Kinsey [00:14:57] Nice. 

Chamath [00:14:57] And then read Twitter, catch up on email. And I'm in bed by 11:30, 12:00. 

Kinsey [00:15:05] That's a pretty good routine.  

Chamath [00:15:06] Yeah. I was I was told by somebody—he said it in an offhanded way, but then I saw it on Twitter—where an astronaut who lived on the space station for a year basically said the most important thing if you're going to shelter in place, which is like being, you know, in space, is to have a very strict routine and follow it because it will minimize your anxiety. And then, you know, in between the day, there's a part of my day where I allocate to calling my friends. 

Kinsey [00:15:39] Well, that's good. I like that. I think we could all do well to do that a little more. 

Chamath [00:15:43] Have a little checklist. 

Kinsey [00:15:45] [laughs] Oh, nice! That's awesome. I like the checklist too. I know the establishing your routine has been particularly difficult. I'm at home—like home, home with my parents. So I feel like I'm reverting back to my routine when I was 17 years old, which is very interesting. OK. We're going take another spin. 

Chamath [00:16:01] OK. 

Kinsey [00:16:02] It lands on—call me crazy. So what's a hot take that you've had that either [laughs]—this is a good one for you, huh? 

Chamath [00:16:10] I mean, I've been called crazy for a long time. 

Kinsey [00:16:12] Yeah. But let's say your hottest take that we haven't talked about in this conversation, either that you've been right about or you think you will be right about? 

Chamath [00:16:21] Hah. Well, I hope this isn't true. But I think that we are headed towards kind of a depression. And I think that there is a very strong possibility that in it, there's a lot of chaos and geopolitically, my crazy take would be that China invades Taiwan. My other crazy take is that the Middle East basically goes from however many countries that they are to 10 times that number of countries because, you know, when you stop pumping oil and you don't have a dictator or, you know, a strong person, strong man that can pump petrodollars into the economy, people get skittish in. 

Chamath [00:17:12] There's enough cultural and language differences in the Middle East that things could—there's a powder keg. So that would be my hot take. My crazy hot take is that China invades Taiwan mostly to get access to technology and capability. The U.S. has done some crazy stuff by not allowing China to get access to certain key technologies, and that the Middle East becomes completely fragmented.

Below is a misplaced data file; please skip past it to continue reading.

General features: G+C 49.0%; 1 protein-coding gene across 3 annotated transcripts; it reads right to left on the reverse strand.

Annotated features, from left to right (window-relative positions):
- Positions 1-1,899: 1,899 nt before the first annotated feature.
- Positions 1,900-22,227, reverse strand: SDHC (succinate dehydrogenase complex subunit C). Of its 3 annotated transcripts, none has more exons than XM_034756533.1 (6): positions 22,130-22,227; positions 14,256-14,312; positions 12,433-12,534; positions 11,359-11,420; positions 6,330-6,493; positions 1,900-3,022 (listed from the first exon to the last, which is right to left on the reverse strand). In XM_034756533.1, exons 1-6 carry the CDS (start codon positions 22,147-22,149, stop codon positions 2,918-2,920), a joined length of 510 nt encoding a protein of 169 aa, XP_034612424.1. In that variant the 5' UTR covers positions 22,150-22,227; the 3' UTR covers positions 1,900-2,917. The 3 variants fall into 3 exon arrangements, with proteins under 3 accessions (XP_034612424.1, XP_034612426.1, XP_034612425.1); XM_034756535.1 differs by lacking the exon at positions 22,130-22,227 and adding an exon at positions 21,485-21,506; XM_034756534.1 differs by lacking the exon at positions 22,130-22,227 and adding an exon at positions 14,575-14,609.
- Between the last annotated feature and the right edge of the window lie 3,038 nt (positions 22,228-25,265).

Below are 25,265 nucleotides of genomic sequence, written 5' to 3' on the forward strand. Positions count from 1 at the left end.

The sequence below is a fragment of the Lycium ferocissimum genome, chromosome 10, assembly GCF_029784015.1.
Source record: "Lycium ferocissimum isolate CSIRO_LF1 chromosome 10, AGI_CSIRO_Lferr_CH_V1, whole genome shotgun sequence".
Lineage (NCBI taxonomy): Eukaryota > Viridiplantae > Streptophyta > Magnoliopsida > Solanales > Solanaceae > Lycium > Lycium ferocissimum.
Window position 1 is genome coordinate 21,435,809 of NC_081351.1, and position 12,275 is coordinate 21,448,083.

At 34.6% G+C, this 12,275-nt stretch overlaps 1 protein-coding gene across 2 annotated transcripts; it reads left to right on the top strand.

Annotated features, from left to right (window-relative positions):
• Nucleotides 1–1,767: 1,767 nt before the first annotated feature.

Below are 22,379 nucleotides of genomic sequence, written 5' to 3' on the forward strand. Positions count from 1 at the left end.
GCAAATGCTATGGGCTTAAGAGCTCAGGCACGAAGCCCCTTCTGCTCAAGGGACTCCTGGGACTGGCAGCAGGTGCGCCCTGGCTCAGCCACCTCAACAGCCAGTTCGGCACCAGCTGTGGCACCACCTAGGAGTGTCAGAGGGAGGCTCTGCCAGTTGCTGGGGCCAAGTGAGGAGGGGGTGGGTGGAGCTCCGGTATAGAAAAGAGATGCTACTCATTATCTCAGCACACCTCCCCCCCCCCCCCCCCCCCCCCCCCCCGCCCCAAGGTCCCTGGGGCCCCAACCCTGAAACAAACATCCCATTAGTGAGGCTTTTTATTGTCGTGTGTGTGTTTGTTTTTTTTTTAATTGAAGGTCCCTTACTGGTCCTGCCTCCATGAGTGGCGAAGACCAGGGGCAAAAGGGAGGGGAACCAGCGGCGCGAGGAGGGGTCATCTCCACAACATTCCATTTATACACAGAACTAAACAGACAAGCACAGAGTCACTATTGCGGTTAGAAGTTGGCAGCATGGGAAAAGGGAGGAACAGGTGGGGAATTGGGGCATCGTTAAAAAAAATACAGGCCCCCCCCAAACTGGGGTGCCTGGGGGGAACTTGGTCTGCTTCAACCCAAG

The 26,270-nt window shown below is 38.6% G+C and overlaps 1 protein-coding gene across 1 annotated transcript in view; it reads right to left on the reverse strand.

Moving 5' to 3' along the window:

Kinsey [00:17:33] OK. Well, no offense, but I hope you're wrong. 

Chamath [00:17:36] I totally hope I'm wrong too. This is all I'm saying—it's the crazy that's — 

Kinsey [00:17:40] They definitely [indistinct] call me crazy one. We'll have to check back on that in four to six months and see where we are. All right. One last [indistinct]. And it's gonna land on, in or out. So I already know your take on this, but I want you to share it with the audience who might not know, but in or out on bitcoin. 

Chamath [00:17:59] In. 

Kinsey [00:18:01] And maybe just explain to us how in. 

Chamath [00:18:03] Well, I started buying in 2012 or 13, so I was a pretty early participant. I was buying coins at 85 bucks a coin. So what do I think of bitcoin. I think that if we don't fix the ingredients, so if we don't fix this combination of capitalism and democracy and make the product taste better again, we will go through kind of a financial cataclysm. So for decades and decades, we've seen that when things get really tough, you want to have a backstop where you can go and trade between people. 

Chamath [00:18:44] And I think that there is a risk that if we can't get our act together, people lose faith in the U.S. system. And it's a small risk. Very small risk. And so I view bitcoin as insurance. So you buy a very small amount—and what I've said before publicly is kind of like 1% of your net worth or less—and then don't ever look at it. Like, Kinsey, I couldn't tell you the price. I don't know what it's done last week or last year. I do not look at it. And every time somebody tries to tell me to look at it, I fight my basic instinct to do it. I don't want to know because I want it to be worthless. I wanted to be left with the other 99% of my assets. 

Chamath [00:19:26] But, if it doesn't, that 1% will save you. It'll give you really needed liquidity in a moment that matters. And, you know, kind of like having a 1% insurance policy isn't such a bad idea if you think the ingredients are tasting worse and worse. 

Kinsey [00:19:43] OK. That checks out. Makes sense to me. All right. Well, Chamath, thank you so much for coming on Business Casual. I really enjoyed this conversation and I would love to revisit this. I'm sure at some point, when we have more information about how this recipe is changing. But thank you and I appreciate your time. 

Chamath [00:20:03] Thanks. Thanks for taking the time. Bye, Kinsey. 

Kinsey [00:20:12] Thank you so much for listening to this episode of Business Casual. So as you probably can tell by now, we're testing out this new format of interviews with big names split into two separate parts. We first did it with Ray Dalio and now with Chamath Palihapitiya. But we want to know what you think about these new, two-part interviews. 

Kinsey [00:20:31] Let us know by emailing me at That's k i n s e y at to share your thoughts. And I'll see you next time.